While in-person contests and crowded parades might be on hold, some are opting for Zoom costume contests. Use this time to get creative with your costumes and capture some individual portraits at home and in the yard. You can even use fun backgrounds, if you’re holding the contest virtually — multiple costume changes allowed.
Pro Tip: Get Creative in Post
Take advantage of Autumn’s beauty with shots of landscapes and outdoor playtime. Image by Cavan Images.
“My advice is to try to find a new opportunity in every situation, no matter how difficult,” Sergey Novikov says. “One door closes, and another opens. If you can’t shoot group portraits this Halloween, you can still take individual portraits of people in their best costumes.’
“From there, maybe you put those portraits in a fairy tale-inspired mixed-media background, or you focus on isolated portraits against a plain background, or something else entirely. Autumn is the most picturesque time of year — what about combining your landscape images and studio shoots in post-production? This year, I’ll focus more on creative post-production and shooting with my own children at home.”
Emerging Trend: Scary Movie Drive-ins
Have a movie-watching night with the family. Image by Jennifer Bogle.
Antigo, a city in Wisconsin, will forgo trick-or-treating this year in favor of a scary movie drive-in event. Photographers can visualize this idea at home, as well. Gather the family for a fun, cozy night of movie-watching, bring out the candy, and keep your camera within reach.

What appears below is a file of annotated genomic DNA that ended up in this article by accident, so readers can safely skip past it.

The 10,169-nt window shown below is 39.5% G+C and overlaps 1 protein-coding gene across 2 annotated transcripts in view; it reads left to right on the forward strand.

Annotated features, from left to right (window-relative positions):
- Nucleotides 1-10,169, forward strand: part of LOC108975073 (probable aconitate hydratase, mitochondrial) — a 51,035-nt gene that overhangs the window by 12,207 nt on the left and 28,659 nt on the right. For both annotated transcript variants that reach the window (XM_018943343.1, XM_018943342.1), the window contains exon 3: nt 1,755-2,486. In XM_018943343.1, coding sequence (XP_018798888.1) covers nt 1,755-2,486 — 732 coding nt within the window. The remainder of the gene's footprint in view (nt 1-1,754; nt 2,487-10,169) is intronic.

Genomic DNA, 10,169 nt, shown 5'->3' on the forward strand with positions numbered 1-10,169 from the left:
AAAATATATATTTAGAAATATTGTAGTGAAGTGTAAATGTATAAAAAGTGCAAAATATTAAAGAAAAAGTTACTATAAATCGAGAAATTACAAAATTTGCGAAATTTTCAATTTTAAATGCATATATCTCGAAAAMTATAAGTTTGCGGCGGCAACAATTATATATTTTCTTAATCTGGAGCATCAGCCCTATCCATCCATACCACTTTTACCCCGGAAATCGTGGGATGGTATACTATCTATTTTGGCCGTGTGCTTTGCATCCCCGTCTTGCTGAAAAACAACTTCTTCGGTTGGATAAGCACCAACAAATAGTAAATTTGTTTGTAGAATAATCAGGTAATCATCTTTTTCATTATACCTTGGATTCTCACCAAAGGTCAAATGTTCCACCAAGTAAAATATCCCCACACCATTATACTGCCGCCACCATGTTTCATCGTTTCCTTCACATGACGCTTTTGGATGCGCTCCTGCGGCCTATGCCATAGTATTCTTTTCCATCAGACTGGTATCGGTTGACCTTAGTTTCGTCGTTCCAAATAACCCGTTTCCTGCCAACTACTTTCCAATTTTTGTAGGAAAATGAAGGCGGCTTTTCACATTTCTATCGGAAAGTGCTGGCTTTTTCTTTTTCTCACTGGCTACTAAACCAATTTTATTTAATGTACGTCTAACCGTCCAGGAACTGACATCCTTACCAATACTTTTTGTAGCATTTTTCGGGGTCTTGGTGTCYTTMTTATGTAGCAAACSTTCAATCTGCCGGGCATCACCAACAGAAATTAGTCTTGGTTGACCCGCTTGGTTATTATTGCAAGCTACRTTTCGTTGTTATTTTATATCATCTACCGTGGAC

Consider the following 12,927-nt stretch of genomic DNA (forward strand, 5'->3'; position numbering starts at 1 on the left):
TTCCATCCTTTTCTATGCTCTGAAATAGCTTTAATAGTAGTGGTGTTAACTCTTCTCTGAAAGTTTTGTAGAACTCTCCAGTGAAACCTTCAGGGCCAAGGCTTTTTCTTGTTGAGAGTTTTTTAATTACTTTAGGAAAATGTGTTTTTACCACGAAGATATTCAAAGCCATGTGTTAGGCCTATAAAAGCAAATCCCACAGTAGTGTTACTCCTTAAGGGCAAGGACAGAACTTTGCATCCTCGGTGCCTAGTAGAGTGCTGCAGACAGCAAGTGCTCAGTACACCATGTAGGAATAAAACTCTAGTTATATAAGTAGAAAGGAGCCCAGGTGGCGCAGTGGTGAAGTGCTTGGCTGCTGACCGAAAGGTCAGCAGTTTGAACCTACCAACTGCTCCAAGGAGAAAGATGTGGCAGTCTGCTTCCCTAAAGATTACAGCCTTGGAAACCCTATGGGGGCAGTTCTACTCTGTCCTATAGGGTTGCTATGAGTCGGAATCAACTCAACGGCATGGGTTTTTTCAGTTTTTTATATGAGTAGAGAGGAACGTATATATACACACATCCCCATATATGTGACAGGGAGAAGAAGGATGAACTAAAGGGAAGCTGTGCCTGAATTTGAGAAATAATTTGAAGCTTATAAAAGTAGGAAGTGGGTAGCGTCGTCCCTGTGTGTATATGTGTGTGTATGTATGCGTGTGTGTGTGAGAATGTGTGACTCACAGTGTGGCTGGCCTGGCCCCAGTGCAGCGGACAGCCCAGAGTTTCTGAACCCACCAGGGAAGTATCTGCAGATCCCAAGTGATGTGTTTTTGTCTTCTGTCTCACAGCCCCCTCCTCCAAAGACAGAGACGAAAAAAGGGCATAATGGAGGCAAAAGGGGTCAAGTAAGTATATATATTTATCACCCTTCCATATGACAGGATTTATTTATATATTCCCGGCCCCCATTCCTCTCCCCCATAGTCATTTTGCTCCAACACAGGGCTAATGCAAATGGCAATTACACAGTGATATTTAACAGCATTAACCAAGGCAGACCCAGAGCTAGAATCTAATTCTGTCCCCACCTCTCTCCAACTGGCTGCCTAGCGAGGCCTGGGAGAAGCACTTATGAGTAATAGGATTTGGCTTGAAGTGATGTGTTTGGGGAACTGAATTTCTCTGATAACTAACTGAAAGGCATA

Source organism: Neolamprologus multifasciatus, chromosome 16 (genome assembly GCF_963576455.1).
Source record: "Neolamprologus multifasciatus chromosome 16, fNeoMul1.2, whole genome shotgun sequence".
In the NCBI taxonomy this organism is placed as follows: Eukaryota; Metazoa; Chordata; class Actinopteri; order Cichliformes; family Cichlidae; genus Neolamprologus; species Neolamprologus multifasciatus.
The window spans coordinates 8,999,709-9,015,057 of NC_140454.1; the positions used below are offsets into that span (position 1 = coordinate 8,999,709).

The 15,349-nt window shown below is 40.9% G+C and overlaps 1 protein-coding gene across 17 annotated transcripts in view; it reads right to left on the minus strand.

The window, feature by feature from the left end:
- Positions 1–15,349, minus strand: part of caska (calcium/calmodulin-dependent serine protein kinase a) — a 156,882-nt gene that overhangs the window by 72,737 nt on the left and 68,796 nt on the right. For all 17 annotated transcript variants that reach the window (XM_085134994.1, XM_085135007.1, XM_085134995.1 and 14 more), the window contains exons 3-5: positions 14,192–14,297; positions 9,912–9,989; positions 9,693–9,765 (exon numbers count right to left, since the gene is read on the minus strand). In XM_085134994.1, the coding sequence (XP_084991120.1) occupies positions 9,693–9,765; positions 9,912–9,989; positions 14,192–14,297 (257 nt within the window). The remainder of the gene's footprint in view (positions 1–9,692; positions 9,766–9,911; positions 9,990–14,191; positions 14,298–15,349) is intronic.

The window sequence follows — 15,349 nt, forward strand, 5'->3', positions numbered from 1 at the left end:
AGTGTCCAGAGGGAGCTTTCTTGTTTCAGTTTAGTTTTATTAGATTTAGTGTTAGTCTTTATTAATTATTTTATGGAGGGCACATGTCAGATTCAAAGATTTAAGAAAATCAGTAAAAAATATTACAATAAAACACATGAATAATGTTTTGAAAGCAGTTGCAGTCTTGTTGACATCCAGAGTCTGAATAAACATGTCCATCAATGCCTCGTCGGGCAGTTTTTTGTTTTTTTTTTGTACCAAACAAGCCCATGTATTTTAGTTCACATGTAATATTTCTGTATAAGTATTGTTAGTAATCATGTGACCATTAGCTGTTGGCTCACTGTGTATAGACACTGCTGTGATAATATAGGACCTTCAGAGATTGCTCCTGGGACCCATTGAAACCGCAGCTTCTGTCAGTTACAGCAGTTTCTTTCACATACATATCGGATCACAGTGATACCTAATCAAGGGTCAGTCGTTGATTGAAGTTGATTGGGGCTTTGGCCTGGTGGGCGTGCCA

Pro Tip: Keep It Timeless
Create timeless images that will endure for years to come. Image by Sergey Novikov. Gear: Canon 5DS R camera, Canon EF 17-40 f/4L lens. Settings: Focal length 35mm; exposure 1/200 sec; f8.0; ISO 100.
“To me, stock photography is a marathon, not a sprint,” Sergey Novikov tells us. “When planning my shoots, I always ask myself, ‘Will this photo still be in demand in two years, three years, five years?’ I build my whole workflow around this idea.” While Halloween will look different this year, there are still ways to create images that continue to sell years down the road.
For instance, authentic and relatable photos will always be relevant. “I think that in the future, there will be an even stronger demand for candid, real, and genuine emotions,” Novikov continues. “The only thing that changes is the context. We can’t know if kids will play the same games next Halloween or if we’ll still be wearing masks, but natural, honest emotions will never go out of style.”
Cover image by Evgeny Atamanenko.